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Re: Top five regrets of the dying

Post by VictoriaF » Wed Apr 25, 2012 9:51 pm

FafnerMorell wrote:Well, the article is of the top five regrets of the dying in a hospital. For a more balanced overview, here's some other top regrets of the dying:

"I guess I could have waited to send that txt"
"What was the parachuting instructor saying about cord again?"
"I knew I should have checked that the bungie cord was securely tied"
"While following my heart seemed like a good idea, maybe I should have checked if her husband was a gun nut first, or at least made sure he wasn't going to get home from work early"
"I should not have had the ninth vodka shot before driving home."

Victoria
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Re: Top five regrets of the dying

Post by S&L1940 » Wed Apr 25, 2012 9:53 pm

Christopher Hitchens: http://www.slate.com/authors.christopher_hitchens.html
said something about realizing 'the party is going to go on, but without you'
Don't it always seem to go * That you don't know what you've got * Till it's gone

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Re: Top five regrets of the dying

Post by chaz » Wed Apr 25, 2012 10:04 pm

1530jesup wrote:Christopher Hitchens: http://www.slate.com/authors.christopher_hitchens.html
said something about realizing 'the party is going to go on, but without you'
Well said by Hitchens.
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Re: Top five regrets of the dying

Post by Ozonewanderer » Wed Apr 25, 2012 10:07 pm

...I wish I wasn't drunk the whole time my kids were growing up. I can't change that.

Ironically, considering the framework of this thread, a near death experience two years ago was the luckiest thing that happened to me - it sobered me up.

The best thing I've done in my life is marry a wonderful person who took care of the family. At least one smart decison...

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Re: Top five regrets of the dying

Post by SP-diceman » Wed Apr 25, 2012 10:19 pm

I don’t have any of those, so I guess I’m doing well?

I think there’s a difference between being 47 and dying vs. 93 and dying.
(you may not regret work if it funded more of your retirement)


Id probably regret that I couldn’t see the world move forward anymore,
and any pain my death caused family, friends.



Thanks
SP-diceman

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Re: Top five regrets of the dying

Post by retcaveman » Wed Apr 25, 2012 10:26 pm

englishgirl wrote:I think the top one is more telling "I wish I'd had the courage to live a life true to myself, not the life others expected of me."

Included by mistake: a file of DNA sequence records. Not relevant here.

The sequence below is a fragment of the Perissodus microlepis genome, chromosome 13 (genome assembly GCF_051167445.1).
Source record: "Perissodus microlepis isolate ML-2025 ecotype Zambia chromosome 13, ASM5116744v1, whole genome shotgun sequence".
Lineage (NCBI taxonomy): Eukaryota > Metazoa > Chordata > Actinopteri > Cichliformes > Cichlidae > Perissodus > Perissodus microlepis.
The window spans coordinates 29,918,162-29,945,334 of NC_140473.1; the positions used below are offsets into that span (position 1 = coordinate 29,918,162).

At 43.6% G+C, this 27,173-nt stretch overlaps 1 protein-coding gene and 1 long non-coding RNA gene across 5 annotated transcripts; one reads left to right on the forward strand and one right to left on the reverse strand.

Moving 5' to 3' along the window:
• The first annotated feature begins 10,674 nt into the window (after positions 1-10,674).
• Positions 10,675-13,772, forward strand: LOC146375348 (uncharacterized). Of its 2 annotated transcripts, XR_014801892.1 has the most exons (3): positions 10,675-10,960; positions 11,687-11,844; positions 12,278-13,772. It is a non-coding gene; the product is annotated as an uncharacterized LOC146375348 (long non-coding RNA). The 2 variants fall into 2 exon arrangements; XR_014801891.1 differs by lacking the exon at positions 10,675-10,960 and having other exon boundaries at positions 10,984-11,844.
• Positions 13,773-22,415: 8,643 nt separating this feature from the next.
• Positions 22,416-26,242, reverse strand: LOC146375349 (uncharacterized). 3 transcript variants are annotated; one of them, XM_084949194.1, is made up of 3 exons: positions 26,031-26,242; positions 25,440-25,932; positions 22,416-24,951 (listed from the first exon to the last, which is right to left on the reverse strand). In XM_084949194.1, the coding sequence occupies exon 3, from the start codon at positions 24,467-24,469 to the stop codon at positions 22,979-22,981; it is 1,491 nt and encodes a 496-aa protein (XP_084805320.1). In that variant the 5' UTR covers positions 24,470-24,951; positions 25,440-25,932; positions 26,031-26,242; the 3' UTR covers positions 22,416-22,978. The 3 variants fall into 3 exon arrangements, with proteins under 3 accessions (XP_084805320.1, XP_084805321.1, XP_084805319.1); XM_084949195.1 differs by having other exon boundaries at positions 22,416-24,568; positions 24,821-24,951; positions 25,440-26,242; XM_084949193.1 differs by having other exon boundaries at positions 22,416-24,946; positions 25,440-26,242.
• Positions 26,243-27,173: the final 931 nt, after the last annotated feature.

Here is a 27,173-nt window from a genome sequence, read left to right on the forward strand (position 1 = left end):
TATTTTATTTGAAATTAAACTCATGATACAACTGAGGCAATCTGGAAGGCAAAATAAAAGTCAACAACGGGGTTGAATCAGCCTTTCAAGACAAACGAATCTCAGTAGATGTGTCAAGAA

I have been trying to do this, but it is hard. It sort of blends in with the "I wish I hadn't worked so hard" thought - if you are really living a life that is true to yourself, then working hard is not a chore that takes you away from other aspects of your life you might enjoy more. Of course, there is a need to spend enough time with family too, but again to me, that goes back to living a life that is true to yourself - if you can take enough time for family as you need/want, then there's fewer regrets later.
While not a direct response to the question.This response from englishgirl reminded me of a Social Ethics course I took in college wherein the professor asked, "if you had some new insightful way to live your life, would you have a moral obligation to share it with others or to just live it?" Generated quite a discussion. Of course it would depend on one's ethical values ie the criteria by which you judge the rightness or wrongness of behavior. If it was to bring about the most good, you could argue the person should spread the word. On the other hand, if it was to, "live your life in accordance with the teachings of your true self" (Herman Hesse in Demian) you would just go off and live it.

Turning 65 this year but retired at 51. The older I get, the happier I am that I left early, although I was not so confident when I first did it. While I enjoyed my work, I am happy to have my life back. Also to be able to "take in" more of life. Because of the intensity and focus I brought to my job, working really did limit my world view. I am grateful that I was able to have this time to experience life. While I have no great achievement to show for my retirement years, I have been able to live my life quietly and do what I wanted.
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Re: Top five regrets of the dying

Post by Fallible » Wed Apr 25, 2012 11:47 pm

VictoriaF wrote:
Fallible wrote:This is almost off-topic, but I often wonder when I read about deathbed regrets whether people sometimes are not realizing, or maybe have forgotten, the good they've done in their lives, the understanding, opportunity, or happiness they've brought to others and the contributions they've made to society. I wonder because I've heard regrets from people I knew well who did all these things in their lives and yet their last thoughts were only on what they thought they'd done wrong. This was hard for me to understand and it still is.
Some research of happiness has shown that people's perception is strongly influenced by the peak experience and the final experience. For example, when the subjects were made to suffer by putting their hands into ice water, they had more positive evaluation of the experience if after the end of the suffering a few minutes of tepid water were added. The duration of the ice-water unpleasantness was the same, the overall duration was longer when tepid water was added, but that tepid water surely has changed the subjects' sense of their well-being.

Considering that the deathbed is one of the least pleasant experiences we can think off, it is not surprising that it may color the perception of the entire life.